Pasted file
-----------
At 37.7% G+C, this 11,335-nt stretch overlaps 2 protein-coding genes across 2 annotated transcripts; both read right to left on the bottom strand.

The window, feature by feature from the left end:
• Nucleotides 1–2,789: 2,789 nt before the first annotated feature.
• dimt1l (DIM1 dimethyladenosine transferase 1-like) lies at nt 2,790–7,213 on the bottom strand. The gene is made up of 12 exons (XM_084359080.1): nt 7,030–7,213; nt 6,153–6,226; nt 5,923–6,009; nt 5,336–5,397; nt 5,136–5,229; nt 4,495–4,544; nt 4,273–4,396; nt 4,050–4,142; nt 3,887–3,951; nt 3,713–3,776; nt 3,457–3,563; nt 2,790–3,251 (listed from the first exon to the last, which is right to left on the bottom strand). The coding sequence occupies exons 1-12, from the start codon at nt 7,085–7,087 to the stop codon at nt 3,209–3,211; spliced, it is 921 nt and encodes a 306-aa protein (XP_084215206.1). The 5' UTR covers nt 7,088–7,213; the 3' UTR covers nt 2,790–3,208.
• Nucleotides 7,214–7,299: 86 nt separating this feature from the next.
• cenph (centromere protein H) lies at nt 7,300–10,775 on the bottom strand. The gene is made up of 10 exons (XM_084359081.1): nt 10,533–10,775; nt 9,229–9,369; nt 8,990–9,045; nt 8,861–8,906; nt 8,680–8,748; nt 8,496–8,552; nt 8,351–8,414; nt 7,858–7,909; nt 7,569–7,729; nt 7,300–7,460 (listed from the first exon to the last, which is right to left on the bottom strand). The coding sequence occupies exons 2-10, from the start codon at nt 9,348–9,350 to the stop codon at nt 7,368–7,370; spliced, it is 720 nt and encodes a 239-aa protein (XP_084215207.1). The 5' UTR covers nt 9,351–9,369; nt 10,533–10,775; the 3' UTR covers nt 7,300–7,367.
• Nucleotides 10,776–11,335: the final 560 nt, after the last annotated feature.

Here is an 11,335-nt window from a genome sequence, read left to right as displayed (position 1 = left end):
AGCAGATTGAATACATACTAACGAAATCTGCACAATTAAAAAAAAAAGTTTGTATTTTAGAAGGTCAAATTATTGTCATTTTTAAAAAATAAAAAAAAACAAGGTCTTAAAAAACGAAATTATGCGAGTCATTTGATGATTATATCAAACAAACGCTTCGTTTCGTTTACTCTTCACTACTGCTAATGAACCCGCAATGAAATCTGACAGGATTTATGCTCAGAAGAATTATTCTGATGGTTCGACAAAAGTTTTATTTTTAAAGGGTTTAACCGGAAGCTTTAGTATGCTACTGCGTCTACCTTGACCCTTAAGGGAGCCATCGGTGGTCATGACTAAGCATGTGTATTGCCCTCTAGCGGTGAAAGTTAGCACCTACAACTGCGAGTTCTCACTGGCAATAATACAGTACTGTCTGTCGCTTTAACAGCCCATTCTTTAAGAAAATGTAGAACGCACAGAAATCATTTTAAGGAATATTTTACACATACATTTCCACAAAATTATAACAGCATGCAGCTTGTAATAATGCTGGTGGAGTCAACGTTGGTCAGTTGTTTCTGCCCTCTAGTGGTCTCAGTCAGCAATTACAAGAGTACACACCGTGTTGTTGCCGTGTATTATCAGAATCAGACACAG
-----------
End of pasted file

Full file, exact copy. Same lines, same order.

At 37.7% G+C, this 11,335-nt stretch overlaps 2 protein-coding genes across 2 annotated transcripts; both read right to left on the bottom strand.

The window, feature by feature from the left end:
• Nucleotides 1–2,789: 2,789 nt before the first annotated feature.
• dimt1l (DIM1 dimethyladenosine transferase 1-like) lies at nt 2,790–7,213 on the bottom strand. The gene is made up of 12 exons (XM_084359080.1): nt 7,030–7,213; nt 6,153–6,226; nt 5,923–6,009; nt 5,336–5,397; nt 5,136–5,229; nt 4,495–4,544; nt 4,273–4,396; nt 4,050–4,142; nt 3,887–3,951; nt 3,713–3,776; nt 3,457–3,563; nt 2,790–3,251 (listed from the first exon to the last, which is right to left on the bottom strand). The coding sequence occupies exons 1-12, from the start codon at nt 7,085–7,087 to the stop codon at nt 3,209–3,211; spliced, it is 921 nt and encodes a 306-aa protein (XP_084215206.1). The 5' UTR covers nt 7,088–7,213; the 3' UTR covers nt 2,790–3,208.
• Nucleotides 7,214–7,299: 86 nt separating this feature from the next.
• cenph (centromere protein H) lies at nt 7,300–10,775 on the bottom strand. The gene is made up of 10 exons (XM_084359081.1): nt 10,533–10,775; nt 9,229–9,369; nt 8,990–9,045; nt 8,861–8,906; nt 8,680–8,748; nt 8,496–8,552; nt 8,351–8,414; nt 7,858–7,909; nt 7,569–7,729; nt 7,300–7,460 (listed from the first exon to the last, which is right to left on the bottom strand). The coding sequence occupies exons 2-10, from the start codon at nt 9,348–9,350 to the stop codon at nt 7,368–7,370; spliced, it is 720 nt and encodes a 239-aa protein (XP_084215207.1). The 5' UTR covers nt 9,351–9,369; nt 10,533–10,775; the 3' UTR covers nt 7,300–7,367.
• Nucleotides 10,776–11,335: the final 560 nt, after the last annotated feature.

Here is an 11,335-nt window from a genome sequence, read left to right as displayed (position 1 = left end):
AGCAGATTGAATACATACTAACGAAATCTGCACAATTAAAAAAAAAAGTTTGTATTTTAGAAGGTCAAATTATTGTCATTTTTAAAAAATAAAAAAAAACAAGGTCTTAAAAAACGAAATTATGCGAGTCATTTGATGATTATATCAAACAAACGCTTCGTTTCGTTTACTCTTCACTACTGCTAATGAACCCGCAATGAAATCTGACAGGATTTATGCTCAGAAGAATTATTCTGATGGTTCGACAAAAGTTTTATTTTTAAAGGGTTTAACCGGAAGCTTTAGTATGCTACTGCGTCTACCTTGACCCTTAAGGGAGCCATCGGTGGTCATGACTAAGCATGTGTATTGCCCTCTAGCGGTGAAAGTTAGCACCTACAACTGCGAGTTCTCACTGGCAATAATACAGTACTGTCTGTCGCTTTAACAGCCCATTCTTTAAGAAAATGTAGAACGCACAGAAATCATTTTAAGGAATATTTTACACATACATTTCCACAAAATTATAACAGCATGCAGCTTGTAATAATGCTGGTGGAGTCAACGTTGGTCAGTTGTTTCTGCCCTCTAGTGGTCTCAGTCAGCAATTACAAGAGTACACACCGTGTTGTTGCCGTGTATTATCAGAATCAGACACAG